Chris Ford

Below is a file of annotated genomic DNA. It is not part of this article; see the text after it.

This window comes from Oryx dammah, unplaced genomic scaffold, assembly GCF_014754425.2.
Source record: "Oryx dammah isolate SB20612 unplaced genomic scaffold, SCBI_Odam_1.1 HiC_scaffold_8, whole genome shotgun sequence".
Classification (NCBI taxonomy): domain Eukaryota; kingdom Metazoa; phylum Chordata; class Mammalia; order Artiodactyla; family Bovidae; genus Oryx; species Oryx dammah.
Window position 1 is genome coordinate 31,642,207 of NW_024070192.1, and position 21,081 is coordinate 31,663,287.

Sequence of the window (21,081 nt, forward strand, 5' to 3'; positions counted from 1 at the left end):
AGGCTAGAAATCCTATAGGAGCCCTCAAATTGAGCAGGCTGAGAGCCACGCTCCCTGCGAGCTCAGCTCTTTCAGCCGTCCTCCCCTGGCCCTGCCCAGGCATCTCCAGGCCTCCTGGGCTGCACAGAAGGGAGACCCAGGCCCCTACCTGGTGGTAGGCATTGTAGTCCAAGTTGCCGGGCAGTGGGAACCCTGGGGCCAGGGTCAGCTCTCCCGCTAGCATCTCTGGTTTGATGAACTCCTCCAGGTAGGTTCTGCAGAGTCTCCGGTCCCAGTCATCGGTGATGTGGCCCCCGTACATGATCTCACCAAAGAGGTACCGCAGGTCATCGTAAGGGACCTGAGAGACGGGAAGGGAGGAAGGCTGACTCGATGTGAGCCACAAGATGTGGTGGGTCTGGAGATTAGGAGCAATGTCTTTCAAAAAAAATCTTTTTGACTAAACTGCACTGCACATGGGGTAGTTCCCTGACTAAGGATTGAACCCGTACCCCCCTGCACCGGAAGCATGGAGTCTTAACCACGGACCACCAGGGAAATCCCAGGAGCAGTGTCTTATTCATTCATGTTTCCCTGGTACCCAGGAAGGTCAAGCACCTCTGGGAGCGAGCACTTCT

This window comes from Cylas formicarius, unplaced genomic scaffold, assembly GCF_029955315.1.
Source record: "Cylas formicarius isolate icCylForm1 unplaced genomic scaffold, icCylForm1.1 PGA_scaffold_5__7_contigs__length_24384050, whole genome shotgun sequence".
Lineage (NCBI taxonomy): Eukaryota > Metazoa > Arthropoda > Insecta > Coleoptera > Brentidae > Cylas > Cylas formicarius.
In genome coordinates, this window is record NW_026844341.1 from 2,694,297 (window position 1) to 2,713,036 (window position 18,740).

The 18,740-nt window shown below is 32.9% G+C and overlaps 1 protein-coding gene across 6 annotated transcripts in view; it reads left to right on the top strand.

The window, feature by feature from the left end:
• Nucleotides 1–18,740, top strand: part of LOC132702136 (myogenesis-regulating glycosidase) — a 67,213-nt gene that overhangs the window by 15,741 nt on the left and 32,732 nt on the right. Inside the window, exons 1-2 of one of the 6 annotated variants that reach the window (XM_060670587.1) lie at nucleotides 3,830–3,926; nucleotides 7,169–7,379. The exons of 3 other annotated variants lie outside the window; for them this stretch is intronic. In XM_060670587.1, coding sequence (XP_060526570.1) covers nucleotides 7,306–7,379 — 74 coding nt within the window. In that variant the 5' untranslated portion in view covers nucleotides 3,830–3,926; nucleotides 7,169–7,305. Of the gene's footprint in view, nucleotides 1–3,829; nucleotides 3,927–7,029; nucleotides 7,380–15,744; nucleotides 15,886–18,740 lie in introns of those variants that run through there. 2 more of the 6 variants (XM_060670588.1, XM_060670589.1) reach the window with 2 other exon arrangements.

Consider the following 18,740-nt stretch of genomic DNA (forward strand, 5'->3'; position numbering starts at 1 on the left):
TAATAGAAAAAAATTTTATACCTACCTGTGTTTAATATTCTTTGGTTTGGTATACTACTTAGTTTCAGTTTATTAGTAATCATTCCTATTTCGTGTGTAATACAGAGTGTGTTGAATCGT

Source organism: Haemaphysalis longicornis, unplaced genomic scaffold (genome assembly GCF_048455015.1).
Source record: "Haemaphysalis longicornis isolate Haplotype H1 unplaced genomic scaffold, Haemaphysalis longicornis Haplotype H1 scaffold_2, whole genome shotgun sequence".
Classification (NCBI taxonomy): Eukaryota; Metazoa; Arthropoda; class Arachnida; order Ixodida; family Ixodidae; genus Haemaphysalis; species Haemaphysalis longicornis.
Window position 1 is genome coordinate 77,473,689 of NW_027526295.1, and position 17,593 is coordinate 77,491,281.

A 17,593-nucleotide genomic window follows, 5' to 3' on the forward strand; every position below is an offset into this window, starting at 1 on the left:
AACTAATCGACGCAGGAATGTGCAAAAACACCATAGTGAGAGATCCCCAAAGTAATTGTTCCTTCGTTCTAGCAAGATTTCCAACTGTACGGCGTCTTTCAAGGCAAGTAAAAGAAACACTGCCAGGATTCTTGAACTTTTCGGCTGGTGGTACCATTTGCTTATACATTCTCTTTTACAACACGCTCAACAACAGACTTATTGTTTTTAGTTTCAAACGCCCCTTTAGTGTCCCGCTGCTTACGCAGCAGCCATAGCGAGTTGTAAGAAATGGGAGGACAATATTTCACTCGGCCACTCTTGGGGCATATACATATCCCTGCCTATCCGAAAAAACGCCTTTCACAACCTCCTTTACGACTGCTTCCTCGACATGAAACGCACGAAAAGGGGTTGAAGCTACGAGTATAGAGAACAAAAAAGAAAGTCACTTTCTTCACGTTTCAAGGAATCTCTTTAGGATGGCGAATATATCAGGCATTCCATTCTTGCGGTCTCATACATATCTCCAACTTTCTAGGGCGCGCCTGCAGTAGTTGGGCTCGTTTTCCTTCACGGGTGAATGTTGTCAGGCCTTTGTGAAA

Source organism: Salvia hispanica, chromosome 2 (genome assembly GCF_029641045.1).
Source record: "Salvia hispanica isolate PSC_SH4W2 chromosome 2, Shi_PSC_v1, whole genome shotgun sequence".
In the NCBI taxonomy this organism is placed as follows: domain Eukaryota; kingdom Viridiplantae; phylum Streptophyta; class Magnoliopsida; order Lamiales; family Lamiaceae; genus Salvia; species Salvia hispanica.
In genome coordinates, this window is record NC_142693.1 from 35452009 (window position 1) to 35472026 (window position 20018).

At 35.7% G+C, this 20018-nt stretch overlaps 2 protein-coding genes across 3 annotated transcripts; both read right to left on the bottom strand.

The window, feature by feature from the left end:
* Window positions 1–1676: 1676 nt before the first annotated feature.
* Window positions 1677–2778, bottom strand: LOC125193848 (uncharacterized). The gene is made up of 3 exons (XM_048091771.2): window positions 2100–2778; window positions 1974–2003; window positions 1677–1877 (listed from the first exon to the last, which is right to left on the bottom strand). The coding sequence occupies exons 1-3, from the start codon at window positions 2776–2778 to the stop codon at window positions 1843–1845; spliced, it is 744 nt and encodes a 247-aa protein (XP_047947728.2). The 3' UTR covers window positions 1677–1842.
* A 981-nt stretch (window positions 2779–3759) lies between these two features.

As the twenty-first century gets underway, governmental authorities appear to be undertaking increasingly unfriendly measures against citizens who take to the streets to influence policymaking. In some jurisdictions, for example, courts have given authorities the green light to stifle speech by limiting access to public spaces. In one recent case involving the 2004 Republican National Convention in New York, a district court judge seemed more worried about the condition of the grass in Central Park than the right of the citizenry to gather in a public space and conduct a rally. Particularly in this age of globalized media outlets and big-money political campaigns, which in concert tend to considerably constrain the range of debate, an important component of the health of American democracy is the general public's ability to make their grievances known by taking to the streets without undue governmental hindrance. The general public represents that vast majority who lack the means to convey their message via the media or directly to lawmakers.

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